Dove Sound Recordings Fairfield CA

Local resource for dove sound recordings in Fairfield, CA. Includes detailed information on local businesses that provide access to dove sound recordings, dove song recordings, and dove bird houses, as well as advice and content on attracting doves, dove feeders, dove types, and dove descriptions.

Heavenly Gifts & Hobbies
(707) 678-8914
529 N Adams St # C
Dixon, CA
 
HobbyTown USA
(707) 448-1200
179 Elmira Road
Vacaville, CA
 
The Loose Caboose
(707) 258-1222
820-A Third Street
Napa, CA
 
Loose Caboose
(707) 258-1222
820 3RD St Ste A
Napa, CA

Data Provided By:
Perfect Pet Parties
(707) 227-8175
2301 Beach St.
Napa, CA
Products
let Perfect Pet Parties help you realize a unique
Hours
elegant

Nick's Hobbies
(707) 429-2232
3031 Travis Boulevard
Fairfield, CA
 
Napa Valley Hobbies
(707) 252-7044
810 Randolph Street
Napa, CA
 
Loose Caboose
(707) 258-1222
4225 Solano Avenue
Napa, CA
 
Vineyard Dog
(707) 226-5300
1136 Main Street
Napa, CA

Data Provided By:
PETCO
(707) 427-8162
1370 Holiday Lane Suite A
Fairfield, CA
Hours
Monday: 9:00am-9:00pm
Tuesday: 9:00am-9:00pm
Wednesday: 9:00am-9:00pm
Thursday: 9:00am-9:00pm
Friday: 9:00am-9:00pm
Saturday: 9:00am-9:00pm
Sunday: 9:00am-7:00pm

Data Provided By:

Mourning Dove

Zenaida macroura L 12 ½ " WS 18" WT 4.2 OZ (120g)

Photo by Maslowski Wildlife Productions.

Listen to a mourning dove.

A long, tapered tail enhances the slender profile of this cool brown and pinkish dove. An irregular smattering of black spots dots the coverts and secondary wing feathers. Males usually are bluer on the crown and nape than females but there is some overlap. Breeding pairs can sometimes be sexed by plumage, but in larger flocks it is not reliable and young males are inseparable from females. Feet are bright reddish pink; the flesh around the eye is turquoise.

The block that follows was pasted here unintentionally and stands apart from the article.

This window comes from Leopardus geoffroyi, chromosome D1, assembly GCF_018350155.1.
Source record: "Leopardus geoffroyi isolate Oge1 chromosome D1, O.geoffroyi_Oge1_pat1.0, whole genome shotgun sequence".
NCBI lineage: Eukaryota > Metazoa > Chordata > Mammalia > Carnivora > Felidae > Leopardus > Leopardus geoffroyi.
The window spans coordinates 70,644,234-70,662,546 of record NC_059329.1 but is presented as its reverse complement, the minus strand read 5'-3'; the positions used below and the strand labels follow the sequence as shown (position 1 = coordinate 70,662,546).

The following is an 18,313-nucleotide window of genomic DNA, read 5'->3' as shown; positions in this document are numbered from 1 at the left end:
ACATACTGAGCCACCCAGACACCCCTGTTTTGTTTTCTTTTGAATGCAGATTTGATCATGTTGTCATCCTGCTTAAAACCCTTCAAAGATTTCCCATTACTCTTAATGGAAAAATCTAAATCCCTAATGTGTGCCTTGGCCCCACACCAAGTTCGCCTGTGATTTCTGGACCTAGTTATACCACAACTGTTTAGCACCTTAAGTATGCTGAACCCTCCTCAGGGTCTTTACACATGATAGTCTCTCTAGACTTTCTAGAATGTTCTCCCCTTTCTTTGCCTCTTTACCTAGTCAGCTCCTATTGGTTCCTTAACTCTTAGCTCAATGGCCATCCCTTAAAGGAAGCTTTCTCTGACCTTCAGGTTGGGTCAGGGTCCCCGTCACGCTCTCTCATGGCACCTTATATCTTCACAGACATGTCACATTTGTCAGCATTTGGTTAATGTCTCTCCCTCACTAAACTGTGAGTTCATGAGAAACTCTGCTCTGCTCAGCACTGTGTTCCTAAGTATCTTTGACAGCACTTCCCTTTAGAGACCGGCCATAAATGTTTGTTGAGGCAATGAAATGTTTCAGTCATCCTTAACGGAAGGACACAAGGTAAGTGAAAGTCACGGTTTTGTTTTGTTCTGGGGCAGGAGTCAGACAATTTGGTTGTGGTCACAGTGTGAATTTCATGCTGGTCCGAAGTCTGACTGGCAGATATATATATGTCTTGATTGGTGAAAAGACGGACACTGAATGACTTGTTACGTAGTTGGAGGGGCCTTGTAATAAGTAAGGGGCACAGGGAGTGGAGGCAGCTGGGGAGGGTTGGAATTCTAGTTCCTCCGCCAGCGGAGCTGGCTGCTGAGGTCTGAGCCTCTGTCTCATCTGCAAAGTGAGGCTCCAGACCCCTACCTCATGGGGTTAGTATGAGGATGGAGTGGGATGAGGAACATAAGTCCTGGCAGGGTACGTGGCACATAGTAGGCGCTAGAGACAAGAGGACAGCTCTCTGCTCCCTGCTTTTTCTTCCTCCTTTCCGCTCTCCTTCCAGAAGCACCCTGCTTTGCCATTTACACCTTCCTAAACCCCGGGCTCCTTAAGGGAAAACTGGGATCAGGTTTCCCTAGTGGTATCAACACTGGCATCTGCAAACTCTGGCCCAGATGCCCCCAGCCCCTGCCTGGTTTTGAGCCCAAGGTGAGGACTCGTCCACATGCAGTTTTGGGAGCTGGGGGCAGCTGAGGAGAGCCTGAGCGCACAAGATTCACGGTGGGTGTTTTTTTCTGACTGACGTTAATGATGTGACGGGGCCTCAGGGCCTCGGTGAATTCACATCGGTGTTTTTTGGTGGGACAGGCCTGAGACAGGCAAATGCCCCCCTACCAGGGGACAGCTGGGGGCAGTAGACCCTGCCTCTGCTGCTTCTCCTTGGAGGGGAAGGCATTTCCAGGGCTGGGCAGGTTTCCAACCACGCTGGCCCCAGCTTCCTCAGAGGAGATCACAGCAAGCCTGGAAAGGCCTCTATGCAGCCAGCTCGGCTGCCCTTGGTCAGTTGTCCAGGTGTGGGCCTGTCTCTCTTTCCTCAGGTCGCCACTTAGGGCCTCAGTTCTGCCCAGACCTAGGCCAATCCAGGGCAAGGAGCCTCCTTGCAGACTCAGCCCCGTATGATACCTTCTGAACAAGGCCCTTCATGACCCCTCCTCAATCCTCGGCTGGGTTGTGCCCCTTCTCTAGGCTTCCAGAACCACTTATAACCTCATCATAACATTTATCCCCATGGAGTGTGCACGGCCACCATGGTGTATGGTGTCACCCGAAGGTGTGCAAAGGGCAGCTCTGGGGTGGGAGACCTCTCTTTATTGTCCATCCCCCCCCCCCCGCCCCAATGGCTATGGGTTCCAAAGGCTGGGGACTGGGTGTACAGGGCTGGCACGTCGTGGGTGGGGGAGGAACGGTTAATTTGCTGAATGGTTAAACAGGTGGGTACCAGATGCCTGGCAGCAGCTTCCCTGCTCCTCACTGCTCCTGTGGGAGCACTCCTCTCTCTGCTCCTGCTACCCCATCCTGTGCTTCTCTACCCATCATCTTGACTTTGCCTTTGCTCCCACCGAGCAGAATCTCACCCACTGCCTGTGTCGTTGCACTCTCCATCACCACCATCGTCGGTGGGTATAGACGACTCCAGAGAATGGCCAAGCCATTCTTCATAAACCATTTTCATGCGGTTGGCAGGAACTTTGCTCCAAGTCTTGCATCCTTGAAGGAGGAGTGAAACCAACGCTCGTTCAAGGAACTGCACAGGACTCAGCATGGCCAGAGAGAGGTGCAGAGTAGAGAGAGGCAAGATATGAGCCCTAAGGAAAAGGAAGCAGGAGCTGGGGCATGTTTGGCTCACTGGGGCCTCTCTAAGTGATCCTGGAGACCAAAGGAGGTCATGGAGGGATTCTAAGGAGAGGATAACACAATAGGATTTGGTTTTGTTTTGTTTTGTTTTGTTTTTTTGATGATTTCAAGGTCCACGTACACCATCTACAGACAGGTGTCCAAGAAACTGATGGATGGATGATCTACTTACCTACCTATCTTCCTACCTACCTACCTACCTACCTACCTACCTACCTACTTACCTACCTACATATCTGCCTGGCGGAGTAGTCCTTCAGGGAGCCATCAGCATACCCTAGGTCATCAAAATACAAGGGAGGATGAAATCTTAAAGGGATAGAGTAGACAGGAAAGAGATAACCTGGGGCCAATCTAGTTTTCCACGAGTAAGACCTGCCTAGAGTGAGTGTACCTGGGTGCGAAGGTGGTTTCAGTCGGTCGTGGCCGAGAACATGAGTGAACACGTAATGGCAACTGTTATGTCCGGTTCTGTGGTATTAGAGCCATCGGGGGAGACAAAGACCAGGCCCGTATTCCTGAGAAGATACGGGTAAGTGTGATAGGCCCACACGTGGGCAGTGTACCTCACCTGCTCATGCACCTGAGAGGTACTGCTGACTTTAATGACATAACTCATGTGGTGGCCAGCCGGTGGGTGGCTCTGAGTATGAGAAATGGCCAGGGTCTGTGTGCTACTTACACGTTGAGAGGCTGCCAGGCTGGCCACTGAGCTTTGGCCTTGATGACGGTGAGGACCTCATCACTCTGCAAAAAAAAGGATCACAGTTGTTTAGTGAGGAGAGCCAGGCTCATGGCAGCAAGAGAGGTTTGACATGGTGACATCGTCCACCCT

Mourning doves occupy most habitats in North America and have been found nesting to 10,000 feet in western mountains. Although they stay in pairs during the nesting season, they travel in flocks of a dozen to several hundred during other seasons. Immatures begin flocking together in summer, and adults join these flocks as they finish breeding. Flocks move between agricultural fields, where waste grain and weed seeds abound, but often frequent suburban yards and especially feeding stations. There is a large general migratory movement southward in autumn, but many birds are resident throughout the winter even in the northern plains states and southern Canada.

The male's song is a low, mournful oooah, ooh, ooh, ooh , easily imitated by whistling through cupped hands. Females may coo softly in reply. The alarm call is a rough Whoo!

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Author: Bird Watcher's Digest

Copyright2010 Bird Watcher's Digest

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